Sikkim Statehood Day 2023: To recognise its merging with India and its birth as the 22nd state in the nation, Sikkim observes its statehood day every year on May 16. Sikkim, a former monarchy in the Himalayas, saw several changes on the way to becoming a state. Examine how the area became a part of India as Sikkim Statehood Day is observed.

History of Sikkim

  • Three years after India gained its independence, in 1950, Sikkim and the Republic of India signed a pact. The former maintained its position as a "protectorate" state within the Union of India under the terms of the agreement. A smaller country known as a protectorate state is one that is guarded by a larger, sovereign state. A state in this situation is free to conduct its own internal affairs, but a larger nation oversees matters like communications, defence, and foreign policy.

  • By the 1970s, Sikkim's Chogyals had lost most of their support, and there were growing calls for India to annex the erstwhile kingdom.

  • The Chogyals called for a referendum in September 1974. Following a request by the Sikkim Prime Minister, the Indian Army entered the country in April of the following year and seized power.

  • As many as 97.5% of participants in the ensuing referendum supported joining India, while only 2.45% opposed it.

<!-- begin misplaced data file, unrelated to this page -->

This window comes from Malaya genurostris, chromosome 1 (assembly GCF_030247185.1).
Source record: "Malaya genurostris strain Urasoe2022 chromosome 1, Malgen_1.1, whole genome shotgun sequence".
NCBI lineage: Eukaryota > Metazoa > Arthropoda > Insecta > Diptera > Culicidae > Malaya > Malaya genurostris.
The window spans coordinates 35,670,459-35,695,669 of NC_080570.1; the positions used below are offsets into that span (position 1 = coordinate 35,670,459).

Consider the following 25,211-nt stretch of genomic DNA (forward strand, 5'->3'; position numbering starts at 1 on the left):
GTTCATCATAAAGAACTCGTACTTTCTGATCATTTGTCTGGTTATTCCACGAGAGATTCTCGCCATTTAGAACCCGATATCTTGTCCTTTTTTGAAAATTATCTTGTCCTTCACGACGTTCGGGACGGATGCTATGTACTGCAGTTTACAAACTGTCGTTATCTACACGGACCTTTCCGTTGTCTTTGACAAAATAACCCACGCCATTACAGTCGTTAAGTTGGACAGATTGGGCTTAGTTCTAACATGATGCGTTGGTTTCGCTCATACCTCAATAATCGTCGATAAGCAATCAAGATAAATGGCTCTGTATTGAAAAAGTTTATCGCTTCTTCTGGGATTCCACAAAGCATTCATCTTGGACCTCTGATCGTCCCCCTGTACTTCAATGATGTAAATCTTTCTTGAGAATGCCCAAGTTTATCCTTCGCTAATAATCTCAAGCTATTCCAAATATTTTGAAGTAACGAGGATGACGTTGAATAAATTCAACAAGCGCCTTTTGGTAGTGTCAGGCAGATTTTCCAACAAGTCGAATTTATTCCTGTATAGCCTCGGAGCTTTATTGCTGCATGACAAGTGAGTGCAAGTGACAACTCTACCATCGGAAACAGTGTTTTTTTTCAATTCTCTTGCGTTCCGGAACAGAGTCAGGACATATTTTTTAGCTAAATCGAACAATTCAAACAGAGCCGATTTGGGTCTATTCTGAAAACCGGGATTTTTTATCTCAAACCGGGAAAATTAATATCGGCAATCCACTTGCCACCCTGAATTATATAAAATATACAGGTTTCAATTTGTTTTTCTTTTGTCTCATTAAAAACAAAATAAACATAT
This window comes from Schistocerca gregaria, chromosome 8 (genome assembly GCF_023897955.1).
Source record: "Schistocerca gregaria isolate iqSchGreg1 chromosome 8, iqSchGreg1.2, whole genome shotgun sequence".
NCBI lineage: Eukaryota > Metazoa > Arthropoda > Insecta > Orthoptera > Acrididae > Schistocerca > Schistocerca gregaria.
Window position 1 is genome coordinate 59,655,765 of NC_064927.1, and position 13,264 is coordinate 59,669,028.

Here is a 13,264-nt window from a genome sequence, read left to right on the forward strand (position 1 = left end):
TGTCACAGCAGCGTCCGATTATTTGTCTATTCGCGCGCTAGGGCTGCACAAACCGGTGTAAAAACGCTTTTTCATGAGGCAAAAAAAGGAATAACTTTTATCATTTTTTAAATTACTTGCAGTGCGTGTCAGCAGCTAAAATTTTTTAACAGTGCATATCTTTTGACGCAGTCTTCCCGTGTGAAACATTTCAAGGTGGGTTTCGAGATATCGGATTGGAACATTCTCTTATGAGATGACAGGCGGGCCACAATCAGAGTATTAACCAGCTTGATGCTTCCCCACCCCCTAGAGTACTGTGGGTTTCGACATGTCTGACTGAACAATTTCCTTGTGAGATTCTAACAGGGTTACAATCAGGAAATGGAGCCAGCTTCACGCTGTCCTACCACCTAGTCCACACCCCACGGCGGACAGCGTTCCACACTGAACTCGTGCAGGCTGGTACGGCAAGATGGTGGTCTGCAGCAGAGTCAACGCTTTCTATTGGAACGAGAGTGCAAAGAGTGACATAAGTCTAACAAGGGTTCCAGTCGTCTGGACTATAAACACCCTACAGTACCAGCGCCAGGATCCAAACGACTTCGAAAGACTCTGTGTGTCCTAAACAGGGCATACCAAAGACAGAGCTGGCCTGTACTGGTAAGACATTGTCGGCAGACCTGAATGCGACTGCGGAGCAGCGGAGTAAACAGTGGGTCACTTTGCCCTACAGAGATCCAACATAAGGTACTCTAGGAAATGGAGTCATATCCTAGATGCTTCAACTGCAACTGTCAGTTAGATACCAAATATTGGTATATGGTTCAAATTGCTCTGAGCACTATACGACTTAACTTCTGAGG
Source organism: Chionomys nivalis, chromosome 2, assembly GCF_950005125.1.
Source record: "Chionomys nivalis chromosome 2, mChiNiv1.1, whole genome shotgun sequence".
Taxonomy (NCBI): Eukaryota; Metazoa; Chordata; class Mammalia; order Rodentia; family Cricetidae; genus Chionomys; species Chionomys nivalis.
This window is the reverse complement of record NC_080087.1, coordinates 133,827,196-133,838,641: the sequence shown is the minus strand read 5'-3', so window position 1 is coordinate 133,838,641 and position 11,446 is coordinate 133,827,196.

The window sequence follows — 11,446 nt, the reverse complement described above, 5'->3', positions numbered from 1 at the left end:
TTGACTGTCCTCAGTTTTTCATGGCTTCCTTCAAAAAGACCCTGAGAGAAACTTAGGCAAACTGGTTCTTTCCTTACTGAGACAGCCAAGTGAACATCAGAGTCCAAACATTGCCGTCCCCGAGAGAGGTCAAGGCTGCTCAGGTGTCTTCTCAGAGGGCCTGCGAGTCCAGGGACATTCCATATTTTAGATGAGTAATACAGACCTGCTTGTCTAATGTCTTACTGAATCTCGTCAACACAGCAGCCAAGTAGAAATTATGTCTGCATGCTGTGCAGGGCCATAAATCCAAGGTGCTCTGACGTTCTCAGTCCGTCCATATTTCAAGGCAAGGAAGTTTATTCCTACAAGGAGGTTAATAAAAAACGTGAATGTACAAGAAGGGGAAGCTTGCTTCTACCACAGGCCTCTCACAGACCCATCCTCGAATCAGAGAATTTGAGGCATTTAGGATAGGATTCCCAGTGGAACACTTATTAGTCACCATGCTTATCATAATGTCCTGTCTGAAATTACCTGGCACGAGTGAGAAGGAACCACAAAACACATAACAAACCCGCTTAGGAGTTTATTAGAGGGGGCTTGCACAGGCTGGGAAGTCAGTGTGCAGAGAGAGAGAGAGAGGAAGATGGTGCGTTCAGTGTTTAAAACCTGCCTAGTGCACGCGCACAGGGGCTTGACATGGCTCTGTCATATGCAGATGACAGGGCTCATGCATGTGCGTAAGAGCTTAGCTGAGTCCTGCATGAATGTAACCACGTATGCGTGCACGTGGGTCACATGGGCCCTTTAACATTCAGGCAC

• The status of the Chogyal was also dissolved after then-Indian President Fakhruddin Ali Ahmed approved a constitutional amendment on May 15, 1975, making Sikkim the country's 22nd state. 

  • With its capital in Gangtok, Sikkim now has a population of more than 610,000. It celebrates its statehood day every year with a holiday and a number of activities.

Important Facts about Sikkim 

  • Sikkim is a totally organic state, which means that all of its agriculture is either natural or organic. Sikkim became the first entirely organic state in India in 2016.

  • The towering Kanchenjunga, the third-highest mountain in the world, is situated in Sikkim on the boundary between India and Nepal. The peak is 8,586 metres above sea level.

  • Religious travellers make up a large portion of the visitors to Sikkim. In Sikkim, there are numerous renowned Buddhist and Hindu monasteries, including the Rumtek Monastery, the Char Dham Temple, and the Kirateshwar Mahadev Temple.

  • Sikkim has 3,341 square kilometres of total forest cover, or 47.08% of the state's total land area. A UNESCO World Heritage site, Khangchendzonga National Park accounts for 1,784 sq km, or approximately half, of Sikkim's total forest area.

  • Teesta river, an important river of India and Bangladesh originates in Sikkim.